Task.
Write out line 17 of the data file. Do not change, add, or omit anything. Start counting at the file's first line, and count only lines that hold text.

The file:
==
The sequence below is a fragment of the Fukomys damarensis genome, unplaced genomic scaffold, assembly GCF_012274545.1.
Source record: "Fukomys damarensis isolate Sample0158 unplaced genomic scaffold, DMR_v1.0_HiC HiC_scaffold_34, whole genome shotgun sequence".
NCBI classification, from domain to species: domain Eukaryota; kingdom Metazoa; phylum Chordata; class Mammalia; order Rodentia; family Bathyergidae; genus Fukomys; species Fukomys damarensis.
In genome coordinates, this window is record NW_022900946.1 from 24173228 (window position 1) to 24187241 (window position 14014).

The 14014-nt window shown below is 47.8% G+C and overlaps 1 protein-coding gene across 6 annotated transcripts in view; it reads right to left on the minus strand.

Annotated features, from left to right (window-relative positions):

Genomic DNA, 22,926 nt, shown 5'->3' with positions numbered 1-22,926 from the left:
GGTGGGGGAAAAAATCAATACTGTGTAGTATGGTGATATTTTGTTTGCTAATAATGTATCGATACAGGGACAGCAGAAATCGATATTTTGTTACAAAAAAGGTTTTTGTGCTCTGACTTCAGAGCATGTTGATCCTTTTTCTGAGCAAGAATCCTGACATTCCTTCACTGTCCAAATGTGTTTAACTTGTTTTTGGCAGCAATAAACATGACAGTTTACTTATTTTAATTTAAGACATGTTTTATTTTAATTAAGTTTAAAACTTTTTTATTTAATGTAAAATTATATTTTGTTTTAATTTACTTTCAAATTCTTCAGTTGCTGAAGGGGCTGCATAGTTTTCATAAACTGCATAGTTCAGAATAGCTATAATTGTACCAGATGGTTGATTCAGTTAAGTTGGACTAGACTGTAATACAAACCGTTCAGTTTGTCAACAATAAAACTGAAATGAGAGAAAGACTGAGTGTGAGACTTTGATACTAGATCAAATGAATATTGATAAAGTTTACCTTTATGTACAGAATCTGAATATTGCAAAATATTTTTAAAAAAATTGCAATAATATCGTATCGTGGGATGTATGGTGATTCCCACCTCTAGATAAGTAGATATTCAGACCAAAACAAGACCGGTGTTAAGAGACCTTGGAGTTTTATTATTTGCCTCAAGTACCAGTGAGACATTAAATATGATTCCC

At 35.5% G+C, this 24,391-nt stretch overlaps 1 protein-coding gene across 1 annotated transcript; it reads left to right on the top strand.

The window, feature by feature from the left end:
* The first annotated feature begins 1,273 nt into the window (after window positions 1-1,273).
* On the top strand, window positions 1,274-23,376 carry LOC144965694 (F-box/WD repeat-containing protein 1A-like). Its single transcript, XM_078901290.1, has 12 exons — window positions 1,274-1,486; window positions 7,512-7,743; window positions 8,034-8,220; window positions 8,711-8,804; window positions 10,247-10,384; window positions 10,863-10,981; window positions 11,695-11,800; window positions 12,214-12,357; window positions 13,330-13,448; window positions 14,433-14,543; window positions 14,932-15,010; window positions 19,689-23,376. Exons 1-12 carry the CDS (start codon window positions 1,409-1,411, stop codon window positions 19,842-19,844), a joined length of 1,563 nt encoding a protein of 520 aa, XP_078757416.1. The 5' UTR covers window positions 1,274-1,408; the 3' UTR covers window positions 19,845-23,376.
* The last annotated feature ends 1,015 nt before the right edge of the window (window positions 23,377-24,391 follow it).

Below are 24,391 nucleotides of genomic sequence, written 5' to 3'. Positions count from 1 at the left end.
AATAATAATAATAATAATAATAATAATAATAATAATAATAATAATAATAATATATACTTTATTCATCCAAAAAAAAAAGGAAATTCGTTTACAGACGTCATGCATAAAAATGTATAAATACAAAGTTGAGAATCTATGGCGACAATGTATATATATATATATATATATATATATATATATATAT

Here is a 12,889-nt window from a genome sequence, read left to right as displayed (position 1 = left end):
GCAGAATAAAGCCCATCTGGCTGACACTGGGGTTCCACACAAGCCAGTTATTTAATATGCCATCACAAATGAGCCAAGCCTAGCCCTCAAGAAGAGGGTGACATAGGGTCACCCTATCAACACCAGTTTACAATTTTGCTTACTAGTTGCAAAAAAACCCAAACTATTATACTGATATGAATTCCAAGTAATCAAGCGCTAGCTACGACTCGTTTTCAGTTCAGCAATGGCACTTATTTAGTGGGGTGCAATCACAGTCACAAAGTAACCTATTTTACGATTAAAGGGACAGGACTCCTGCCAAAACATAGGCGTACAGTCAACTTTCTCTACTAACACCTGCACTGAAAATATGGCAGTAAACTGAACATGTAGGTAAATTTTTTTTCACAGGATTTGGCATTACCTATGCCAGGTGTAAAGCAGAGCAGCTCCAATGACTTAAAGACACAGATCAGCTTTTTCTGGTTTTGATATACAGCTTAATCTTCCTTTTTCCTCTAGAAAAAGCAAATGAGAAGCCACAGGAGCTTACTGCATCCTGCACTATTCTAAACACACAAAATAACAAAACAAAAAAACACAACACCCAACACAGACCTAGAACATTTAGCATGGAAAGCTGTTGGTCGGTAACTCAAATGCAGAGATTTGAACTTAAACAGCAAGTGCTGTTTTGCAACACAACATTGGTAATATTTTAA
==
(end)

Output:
GCAGAATAAAGCCCATCTGGCTGACACTGGGGTTCCACACAAGCCAGTTATTTAATATGCCATCACAAATGAGCCAAGCCTAGCCCTCAAGAAGAGGGTGACATAGGGTCACCCTATCAACACCAGTTTACAATTTTGCTTACTAGTTGCAAAAAAACCCAAACTATTATACTGATATGAATTCCAAGTAATCAAGCGCTAGCTACGACTCGTTTTCAGTTCAGCAATGGCACTTATTTAGTGGGGTGCAATCACAGTCACAAAGTAACCTATTTTACGATTAAAGGGACAGGACTCCTGCCAAAACATAGGCGTACAGTCAACTTTCTCTACTAACACCTGCACTGAAAATATGGCAGTAAACTGAACATGTAGGTAAATTTTTTTTCACAGGATTTGGCATTACCTATGCCAGGTGTAAAGCAGAGCAGCTCCAATGACTTAAAGACACAGATCAGCTTTTTCTGGTTTTGATATACAGCTTAATCTTCCTTTTTCCTCTAGAAAAAGCAAATGAGAAGCCACAGGAGCTTACTGCATCCTGCACTATTCTAAACACACAAAATAACAAAACAAAAAAACACAACACCCAACACAGACCTAGAACATTTAGCATGGAAAGCTGTTGGTCGGTAACTCAAATGCAGAGATTTGAACTTAAACAGCAAGTGCTGTTTTGCAACACAACATTGGTAATATTTTAA